Home The Market Driven: Mazda updates family crossover, but it’s still fun to drive

Driven: Mazda updates family crossover, but it’s still fun to drive

In this era of driving helpers, the torque steer is a blast from the past


When last we met the Mazda CX-9, we found it to be “3 rows of fun for the family, and the driver… a road-trip ready vehicle that you actually can enjoy driving.” That was a 2020-model-year example in Signature AWD trim.

Recently, we spent a week in the latest version of the crossover/don’t say station wagon (which is what such vehicles really are). 

So what’s changed? Well, Mazda points out that the new and standard 10.25-inch center display screen features the latest-generation Mazda Connect infotainment, has new exterior styling and interior seating, and adds that there’s a new Carbon Edition with “unique styling and premium features.”

Turbocharged engine pumps out lots of torque, enough to overcome the front wheels

What hasn’t changed is the powertrain, which means the 2.5-liter turbocharged 4-cylinder engine pumps out 250 horsepower and a whopping 310 pound-feet of torque, which reaches all wheels through a 6-speed automatic transmission. And speaking of torque, there’s enough to overpower the front wheels and produce torque steer should you be turning as you pull away from a stop.

Yes, Mazda says the “predictive i-Activ all-wheel drive” set up has G-Vectoring control Plus as well as off-road traction assist, but punch the throttle off the line and turn the steering wheel an instant later and you better hold on tightly because the torque wants to take control of the 20-inch Falken Ziex CT50 all-season tires.

As far as the new interior is concerned, my passengers — primarily grandchildren aged 6, 10 and 15 — really like the changes, and the 10-year-old was kind enough to teach me how to change the radio station with the controller on the center console.

She also liked the new quilting and piping styling of the front- and second-row seats, and how even the second row is heated. By the way, the seats are covered in luxurious Nappa leather, and the interior trim is Santos Rosewood. 

Among features I appreciated were the rear lift gate that powers itself open and closed, and the fact that there’s some usable storage room behind the occupied third row, and even more storage hidden underneath. 

I also like the new big screen, though personally I’d prefer such a screen to be mounted vertically rather than horizontally when I’m depending on the navigation system to show me where I’m headed. What’s ahead is much more important to me when traveling than what might be off to the left or right.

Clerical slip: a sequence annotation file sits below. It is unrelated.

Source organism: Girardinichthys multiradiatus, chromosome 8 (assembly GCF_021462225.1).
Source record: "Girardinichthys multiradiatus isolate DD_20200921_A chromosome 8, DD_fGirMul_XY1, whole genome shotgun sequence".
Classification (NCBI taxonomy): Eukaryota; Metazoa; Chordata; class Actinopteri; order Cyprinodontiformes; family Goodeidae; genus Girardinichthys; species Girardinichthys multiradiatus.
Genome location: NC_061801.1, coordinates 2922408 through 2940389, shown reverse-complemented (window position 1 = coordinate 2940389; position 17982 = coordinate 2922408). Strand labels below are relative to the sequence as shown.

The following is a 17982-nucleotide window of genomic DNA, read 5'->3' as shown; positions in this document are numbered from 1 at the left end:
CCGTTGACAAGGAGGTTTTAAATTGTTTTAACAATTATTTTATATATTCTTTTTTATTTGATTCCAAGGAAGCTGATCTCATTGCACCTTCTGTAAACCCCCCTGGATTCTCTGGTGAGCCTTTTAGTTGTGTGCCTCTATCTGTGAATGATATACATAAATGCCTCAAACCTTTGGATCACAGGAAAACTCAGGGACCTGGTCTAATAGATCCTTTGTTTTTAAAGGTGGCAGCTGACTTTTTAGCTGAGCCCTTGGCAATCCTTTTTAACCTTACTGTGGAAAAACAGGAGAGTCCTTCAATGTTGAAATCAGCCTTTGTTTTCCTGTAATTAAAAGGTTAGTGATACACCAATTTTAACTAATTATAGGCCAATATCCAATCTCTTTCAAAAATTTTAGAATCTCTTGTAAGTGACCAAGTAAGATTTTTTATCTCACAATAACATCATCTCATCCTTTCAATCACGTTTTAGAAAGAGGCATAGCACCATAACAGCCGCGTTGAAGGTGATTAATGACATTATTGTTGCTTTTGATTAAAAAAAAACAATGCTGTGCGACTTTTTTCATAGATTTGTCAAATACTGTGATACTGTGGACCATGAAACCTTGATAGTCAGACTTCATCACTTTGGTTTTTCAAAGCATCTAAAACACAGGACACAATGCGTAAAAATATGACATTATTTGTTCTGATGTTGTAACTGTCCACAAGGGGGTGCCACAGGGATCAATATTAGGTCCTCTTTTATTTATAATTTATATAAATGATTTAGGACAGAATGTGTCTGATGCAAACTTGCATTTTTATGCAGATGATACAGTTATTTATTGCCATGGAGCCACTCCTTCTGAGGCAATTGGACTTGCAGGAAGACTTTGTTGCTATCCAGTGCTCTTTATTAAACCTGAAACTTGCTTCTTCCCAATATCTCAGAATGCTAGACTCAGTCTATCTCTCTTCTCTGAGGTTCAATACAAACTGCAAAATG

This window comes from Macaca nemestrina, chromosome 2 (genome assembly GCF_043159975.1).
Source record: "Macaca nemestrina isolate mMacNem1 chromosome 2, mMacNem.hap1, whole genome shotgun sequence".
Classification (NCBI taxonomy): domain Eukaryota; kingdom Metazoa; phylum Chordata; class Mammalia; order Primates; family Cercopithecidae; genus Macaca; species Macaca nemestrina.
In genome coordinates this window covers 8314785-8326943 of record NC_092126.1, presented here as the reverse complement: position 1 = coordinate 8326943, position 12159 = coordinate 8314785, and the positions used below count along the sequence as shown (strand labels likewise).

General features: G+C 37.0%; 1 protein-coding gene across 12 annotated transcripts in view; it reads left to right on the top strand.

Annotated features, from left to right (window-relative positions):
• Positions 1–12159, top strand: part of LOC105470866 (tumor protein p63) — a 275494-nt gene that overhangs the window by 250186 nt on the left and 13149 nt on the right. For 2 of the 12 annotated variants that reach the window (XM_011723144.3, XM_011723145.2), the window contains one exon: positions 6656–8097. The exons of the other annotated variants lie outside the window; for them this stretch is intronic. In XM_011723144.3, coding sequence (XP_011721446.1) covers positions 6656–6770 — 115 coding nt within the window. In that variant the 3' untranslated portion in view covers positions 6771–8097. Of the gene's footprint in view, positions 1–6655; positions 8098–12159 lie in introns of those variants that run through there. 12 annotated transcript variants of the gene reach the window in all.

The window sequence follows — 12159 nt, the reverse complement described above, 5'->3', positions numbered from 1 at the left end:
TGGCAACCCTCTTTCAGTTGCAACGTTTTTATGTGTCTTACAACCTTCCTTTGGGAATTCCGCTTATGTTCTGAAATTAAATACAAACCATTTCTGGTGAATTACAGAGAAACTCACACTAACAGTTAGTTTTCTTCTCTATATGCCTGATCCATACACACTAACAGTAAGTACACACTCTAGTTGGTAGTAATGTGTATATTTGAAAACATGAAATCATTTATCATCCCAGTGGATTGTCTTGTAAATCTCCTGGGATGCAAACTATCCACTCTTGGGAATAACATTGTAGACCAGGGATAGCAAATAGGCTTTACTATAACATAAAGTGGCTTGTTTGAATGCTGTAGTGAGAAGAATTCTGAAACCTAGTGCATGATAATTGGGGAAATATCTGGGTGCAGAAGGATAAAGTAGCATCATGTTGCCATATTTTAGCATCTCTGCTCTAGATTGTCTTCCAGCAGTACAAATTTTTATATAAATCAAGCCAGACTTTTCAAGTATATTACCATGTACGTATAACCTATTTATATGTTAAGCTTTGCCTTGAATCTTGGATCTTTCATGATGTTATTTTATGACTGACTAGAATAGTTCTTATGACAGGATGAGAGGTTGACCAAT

I also don’t understand why the center console storage lid is split, each side opening independently, which means that when you want to put something in or out, you have to press two buttons rather than one. 

I still find the CX-9 to drive smaller than it is, which is a good thing. It’s nimbler than a more truck-styled SUV, almost shooting-brake in its styling and dynamic performance. The turbocharged engine ignites immediately and accelerates quickly off the line.

And if I have to be honest, I’ll admit that I like that the CX-9’s dynamic performance includes some torque steer, a blast from the past and the era when everything about driving wasn’t quite to managed by computer programs and the driver actually had to be paying attention to what the car was doing.

2021 Mazda CX-9 Signature AWD

Vehicle type: 6-passenger crossover utility, all-wheel drive

Base price: $46,605 Price as tested: $48,100

Engine: Turbocharged 2.5-liter 4-cylinder, 227 horsepower @ 5,000 rpm, 320 pound-feet of torque @ 2,500 rpm Transmission: 6-speed automatic CVT

Wheelbase: 115.3 inches Overall length/width: 199.4 inches / 77.2 inches

Curb weight: 4,409 pounds

EPA mileage estimates: 20 city / 26 highway / 23 combined

Assembled in: Hiroshima, Japan

For more information, visit the MazdaUSA website

Larry Edsall
A former daily newspaper sports editor, Larry Edsall spent a dozen years as an editor at AutoWeek magazine before making the transition to writing for the web and becoming the author of more than 15 automotive books. In addition to being founding editor at ClassicCars.com, Larry has written for The New York Times and The Detroit News and was an adjunct honors professor at the Walter Cronkite School of Journalism and Mass Communication at Arizona State University.


Please enter your comment!
Please enter your name here

Recent Posts